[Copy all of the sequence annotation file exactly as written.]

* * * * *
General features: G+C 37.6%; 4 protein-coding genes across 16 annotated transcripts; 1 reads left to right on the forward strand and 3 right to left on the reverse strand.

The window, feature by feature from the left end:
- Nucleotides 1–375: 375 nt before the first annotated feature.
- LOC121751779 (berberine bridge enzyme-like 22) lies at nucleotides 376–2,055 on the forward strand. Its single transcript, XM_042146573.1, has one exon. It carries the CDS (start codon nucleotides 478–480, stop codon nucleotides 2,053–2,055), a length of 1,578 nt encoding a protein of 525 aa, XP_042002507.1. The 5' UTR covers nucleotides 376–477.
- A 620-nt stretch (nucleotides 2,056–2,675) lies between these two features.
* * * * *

General features: G+C 37.6%; 4 protein-coding genes across 16 annotated transcripts; 1 reads left to right on the forward strand and 3 right to left on the reverse strand.

The window, feature by feature from the left end:
- Nucleotides 1–375: 375 nt before the first annotated feature.
- LOC121751779 (berberine bridge enzyme-like 22) lies at nucleotides 376–2,055 on the forward strand. Its single transcript, XM_042146573.1, has one exon. It carries the CDS (start codon nucleotides 478–480, stop codon nucleotides 2,053–2,055), a length of 1,578 nt encoding a protein of 525 aa, XP_042002507.1. The 5' UTR covers nucleotides 376–477.
- A 620-nt stretch (nucleotides 2,056–2,675) lies between these two features.